in which i walk on the shoulders of giants and see some cool photons
my PhD advisor Laurent messages me a few months ago letting me know that some new JWST data was taken by an Early Release Science team. we had talked previously about getting me involved in this project – an effort by the direct imaging community to take the first images of an exoplanet with JWST – but had decided against it, because i was spending much more of my time with my work on optical interferometry. so when the data first came down, our conversation went something like:
L: “MIRI ers data is online”
W: “woah. are ers ppl already on it?”
L: “Yes. But do it”
L: “Like if you think that’s fun”
[30 minutes later]
W: “GOT IT” (image attached)
My first pass at the data resulted in a fairly poor signal-to-noise detection, because as it turns out, some post processing tricks work better for different optics on JWST than others – that’s what the ERS program was all about, determining what tricks we could pull to get the highest quality images. What we’ve learned through the course of commissioning and the ERS program is that different permutations of observing strategy, post processing, and starlight subtraction technique can be optimized for different planet separations. I used angular differential imaging (ADI) to remove the starlight in my first images, but for this particular four quadrant phase mask coronagraph, reference differential imaging (RDI) makes all the difference. Check out the image comparing ADI to RDI from our paper.
It was pretty astounding to be one of the first people to see JWST’s first directly imaged exoplanet, and since I had gotten a handle on the data reduction so quickly, I pivoted my summer work to joining and helping out with the ERS project.
The experience really was standing on the shoulders of giants, joining last minute to a project and mashing code together written by many different collaborators to test and investigate this newfangled tech. I worked primarily on reproducing Aarynn’s data reduction and developing spaceKLIP, our code repository, in order to fit models to our images.
In the end, I had a lot of fun because the project brought me back to my roots, doing very similar science to my first ever research project and working on imaging data from the latest and greatest observatory out there. I’m really grateful for my advisor for giving me the encouragement to explore this stuff and for the ERS team for letting me crash the party and annoy them.
My absolute favorite thing was getting to turn this data that I had worked fairly hard on into art, and generate these false-color, photometrically balanced, RGB images of our NIRCAM data. To explain, since JWST observes in the infrared, there’s no way to map the images we take onto colors our eyes can see, but what I did was assign three monochromatic images taken in three different filters to red, green, and blue, with the shortest wavelength as blue, and the longest as red, and balance the colors to the actual brightness of the planet that we measured from the data. So the image is “false color” but if we had infrared eyes, we might see approximately the same colors as in my picture.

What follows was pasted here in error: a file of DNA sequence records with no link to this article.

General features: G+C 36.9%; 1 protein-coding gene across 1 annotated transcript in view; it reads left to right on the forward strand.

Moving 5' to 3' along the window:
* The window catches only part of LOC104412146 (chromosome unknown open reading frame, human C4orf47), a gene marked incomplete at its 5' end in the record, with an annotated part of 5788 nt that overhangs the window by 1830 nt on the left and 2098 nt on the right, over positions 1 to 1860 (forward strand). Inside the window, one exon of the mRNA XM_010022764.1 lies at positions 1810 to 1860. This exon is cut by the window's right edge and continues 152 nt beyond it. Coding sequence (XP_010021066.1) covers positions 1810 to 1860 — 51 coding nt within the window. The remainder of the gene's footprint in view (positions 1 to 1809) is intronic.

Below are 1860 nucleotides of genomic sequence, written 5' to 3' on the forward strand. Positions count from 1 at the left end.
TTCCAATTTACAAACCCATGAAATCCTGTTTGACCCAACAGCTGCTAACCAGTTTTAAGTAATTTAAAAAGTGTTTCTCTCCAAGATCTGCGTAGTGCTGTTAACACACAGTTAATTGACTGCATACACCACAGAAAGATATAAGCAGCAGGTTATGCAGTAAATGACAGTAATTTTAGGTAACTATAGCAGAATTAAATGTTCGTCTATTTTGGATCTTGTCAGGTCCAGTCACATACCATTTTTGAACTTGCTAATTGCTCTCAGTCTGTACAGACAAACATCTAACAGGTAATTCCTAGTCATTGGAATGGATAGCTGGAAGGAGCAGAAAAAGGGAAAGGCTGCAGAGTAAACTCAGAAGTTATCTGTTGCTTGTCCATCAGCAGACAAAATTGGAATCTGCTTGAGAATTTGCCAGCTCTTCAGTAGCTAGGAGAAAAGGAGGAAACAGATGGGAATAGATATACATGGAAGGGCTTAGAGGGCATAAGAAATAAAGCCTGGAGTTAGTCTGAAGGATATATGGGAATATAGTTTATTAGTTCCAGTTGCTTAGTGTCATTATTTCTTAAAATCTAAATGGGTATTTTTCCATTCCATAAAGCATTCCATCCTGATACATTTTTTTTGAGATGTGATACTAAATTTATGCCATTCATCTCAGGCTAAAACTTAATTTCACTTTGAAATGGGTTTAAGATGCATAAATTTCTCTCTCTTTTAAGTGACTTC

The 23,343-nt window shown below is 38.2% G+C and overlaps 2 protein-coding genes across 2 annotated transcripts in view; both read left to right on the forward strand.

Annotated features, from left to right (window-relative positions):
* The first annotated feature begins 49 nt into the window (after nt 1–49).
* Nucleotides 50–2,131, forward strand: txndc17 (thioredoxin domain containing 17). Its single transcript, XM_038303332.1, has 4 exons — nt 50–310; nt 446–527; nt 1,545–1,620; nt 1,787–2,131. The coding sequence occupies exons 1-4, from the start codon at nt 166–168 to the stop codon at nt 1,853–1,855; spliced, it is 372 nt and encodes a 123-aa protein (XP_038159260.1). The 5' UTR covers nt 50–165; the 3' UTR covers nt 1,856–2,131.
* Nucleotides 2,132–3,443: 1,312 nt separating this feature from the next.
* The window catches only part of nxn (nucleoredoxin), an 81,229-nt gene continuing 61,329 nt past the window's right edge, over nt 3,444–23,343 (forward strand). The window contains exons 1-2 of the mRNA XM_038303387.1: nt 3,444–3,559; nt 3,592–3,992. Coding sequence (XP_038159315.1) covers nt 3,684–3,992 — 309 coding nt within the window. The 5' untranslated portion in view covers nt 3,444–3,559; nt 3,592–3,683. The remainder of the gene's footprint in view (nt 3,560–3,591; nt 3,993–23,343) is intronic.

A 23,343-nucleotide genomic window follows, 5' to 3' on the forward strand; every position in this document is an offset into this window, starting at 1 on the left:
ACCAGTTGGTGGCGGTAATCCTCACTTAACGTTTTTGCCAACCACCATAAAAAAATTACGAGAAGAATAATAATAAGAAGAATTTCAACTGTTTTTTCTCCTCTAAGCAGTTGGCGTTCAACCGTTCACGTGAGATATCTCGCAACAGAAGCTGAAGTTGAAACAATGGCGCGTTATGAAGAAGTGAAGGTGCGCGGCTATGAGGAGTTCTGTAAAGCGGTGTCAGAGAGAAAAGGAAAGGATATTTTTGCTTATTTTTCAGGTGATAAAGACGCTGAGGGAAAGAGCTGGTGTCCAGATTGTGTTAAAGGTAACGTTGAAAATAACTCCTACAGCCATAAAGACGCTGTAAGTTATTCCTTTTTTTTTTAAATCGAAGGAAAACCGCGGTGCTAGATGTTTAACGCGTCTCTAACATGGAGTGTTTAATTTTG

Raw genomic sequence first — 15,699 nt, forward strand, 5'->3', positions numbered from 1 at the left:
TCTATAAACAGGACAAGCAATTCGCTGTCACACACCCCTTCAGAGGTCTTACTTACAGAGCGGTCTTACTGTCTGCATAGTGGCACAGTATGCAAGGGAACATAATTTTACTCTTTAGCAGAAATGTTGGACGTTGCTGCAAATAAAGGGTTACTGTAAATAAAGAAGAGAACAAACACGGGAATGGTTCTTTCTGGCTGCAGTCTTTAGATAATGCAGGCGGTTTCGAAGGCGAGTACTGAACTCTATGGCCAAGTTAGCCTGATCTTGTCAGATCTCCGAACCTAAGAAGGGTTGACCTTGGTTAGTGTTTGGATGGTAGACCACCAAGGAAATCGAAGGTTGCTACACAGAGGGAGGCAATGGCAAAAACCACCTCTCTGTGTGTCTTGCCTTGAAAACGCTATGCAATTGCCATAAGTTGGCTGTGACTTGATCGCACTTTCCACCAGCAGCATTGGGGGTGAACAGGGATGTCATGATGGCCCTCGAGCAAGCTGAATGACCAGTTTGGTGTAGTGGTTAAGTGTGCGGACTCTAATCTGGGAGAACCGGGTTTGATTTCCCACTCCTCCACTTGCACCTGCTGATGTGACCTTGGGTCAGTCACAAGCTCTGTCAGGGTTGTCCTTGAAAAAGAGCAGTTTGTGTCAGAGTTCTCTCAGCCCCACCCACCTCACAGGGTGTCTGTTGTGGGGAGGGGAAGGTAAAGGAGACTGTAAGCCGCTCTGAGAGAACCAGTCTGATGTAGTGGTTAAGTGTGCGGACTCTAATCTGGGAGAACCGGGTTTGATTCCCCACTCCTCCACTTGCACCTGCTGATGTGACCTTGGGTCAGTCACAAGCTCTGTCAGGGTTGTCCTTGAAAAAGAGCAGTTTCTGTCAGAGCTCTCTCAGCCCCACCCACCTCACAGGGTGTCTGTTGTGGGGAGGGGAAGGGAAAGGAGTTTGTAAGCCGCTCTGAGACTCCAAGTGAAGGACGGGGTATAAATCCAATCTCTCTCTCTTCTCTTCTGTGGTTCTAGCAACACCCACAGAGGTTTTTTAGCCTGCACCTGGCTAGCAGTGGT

There are some funky things about the image, in particular the flower shaped pattern of the planet’s light is generated by the combination of the hexagon shaped mirrors on JWST, the coronagraph we put in the optical path to block the light from the host star, and the other optical elements that guide the light onto our camera. That flower pattern also gets bigger for longer wavelengths of light, so the petals of the flower look like little rainbows, because the petals don’t completely overlap in each color channel.
The big takeaway for me though, is that the planet appears fairly white, while the background stars appear very blue. This is what we’d expect, because very hot things (like stars) glow blue (think about the center of a blowtorch flame), while cooler things glow with white or reddish hues. How white or red the planet is can tell us about the carbon monoxide and water in the planet’s atmosphere – different amounts of these molecules can change how much light the planet emits at these wavelengths.
I mostly wrote this post so I’d have somewhere to post my pretty picture, but thanks for reading! Stay on the lookout for new direct imaging results from JWST (maybe even some from yours truly in a year or two). Until then, clear skies.